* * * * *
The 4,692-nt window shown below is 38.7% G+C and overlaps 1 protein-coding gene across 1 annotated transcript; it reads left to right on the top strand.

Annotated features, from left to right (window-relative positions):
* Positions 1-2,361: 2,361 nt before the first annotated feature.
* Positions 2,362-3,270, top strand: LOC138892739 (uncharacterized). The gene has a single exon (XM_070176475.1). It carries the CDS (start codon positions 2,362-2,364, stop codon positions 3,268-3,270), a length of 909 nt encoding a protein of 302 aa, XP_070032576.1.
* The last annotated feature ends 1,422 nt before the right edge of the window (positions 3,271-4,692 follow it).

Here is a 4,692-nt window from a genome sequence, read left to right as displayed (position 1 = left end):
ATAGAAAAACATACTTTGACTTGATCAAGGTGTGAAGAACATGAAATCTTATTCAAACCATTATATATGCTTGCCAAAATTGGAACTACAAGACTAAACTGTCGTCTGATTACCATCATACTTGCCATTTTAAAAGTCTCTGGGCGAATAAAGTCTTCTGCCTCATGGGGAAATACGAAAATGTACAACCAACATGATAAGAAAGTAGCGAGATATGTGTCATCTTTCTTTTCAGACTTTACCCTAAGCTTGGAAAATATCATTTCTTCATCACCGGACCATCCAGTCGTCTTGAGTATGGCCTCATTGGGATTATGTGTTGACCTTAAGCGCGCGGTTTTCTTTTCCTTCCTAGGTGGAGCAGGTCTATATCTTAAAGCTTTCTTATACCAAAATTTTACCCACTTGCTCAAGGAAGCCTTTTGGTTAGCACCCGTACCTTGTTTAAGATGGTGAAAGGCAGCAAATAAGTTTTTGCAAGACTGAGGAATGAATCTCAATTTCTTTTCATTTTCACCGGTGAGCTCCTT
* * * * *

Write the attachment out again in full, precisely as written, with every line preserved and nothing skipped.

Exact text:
The 4,692-nt window shown below is 38.7% G+C and overlaps 1 protein-coding gene across 1 annotated transcript; it reads left to right on the top strand.

Annotated features, from left to right (window-relative positions):
* Positions 1-2,361: 2,361 nt before the first annotated feature.
* Positions 2,362-3,270, top strand: LOC138892739 (uncharacterized). The gene has a single exon (XM_070176475.1). It carries the CDS (start codon positions 2,362-2,364, stop codon positions 3,268-3,270), a length of 909 nt encoding a protein of 302 aa, XP_070032576.1.
* The last annotated feature ends 1,422 nt before the right edge of the window (positions 3,271-4,692 follow it).

Here is a 4,692-nt window from a genome sequence, read left to right as displayed (position 1 = left end):
ATAGAAAAACATACTTTGACTTGATCAAGGTGTGAAGAACATGAAATCTTATTCAAACCATTATATATGCTTGCCAAAATTGGAACTACAAGACTAAACTGTCGTCTGATTACCATCATACTTGCCATTTTAAAAGTCTCTGGGCGAATAAAGTCTTCTGCCTCATGGGGAAATACGAAAATGTACAACCAACATGATAAGAAAGTAGCGAGATATGTGTCATCTTTCTTTTCAGACTTTACCCTAAGCTTGGAAAATATCATTTCTTCATCACCGGACCATCCAGTCGTCTTGAGTATGGCCTCATTGGGATTATGTGTTGACCTTAAGCGCGCGGTTTTCTTTTCCTTCCTAGGTGGAGCAGGTCTATATCTTAAAGCTTTCTTATACCAAAATTTTACCCACTTGCTCAAGGAAGCCTTTTGGTTAGCACCCGTACCTTGTTTAAGATGGTGAAAGGCAGCAAATAAGTTTTTGCAAGACTGAGGAATGAATCTCAATTTCTTTTCATTTTCACCGGTGAGCTCCTT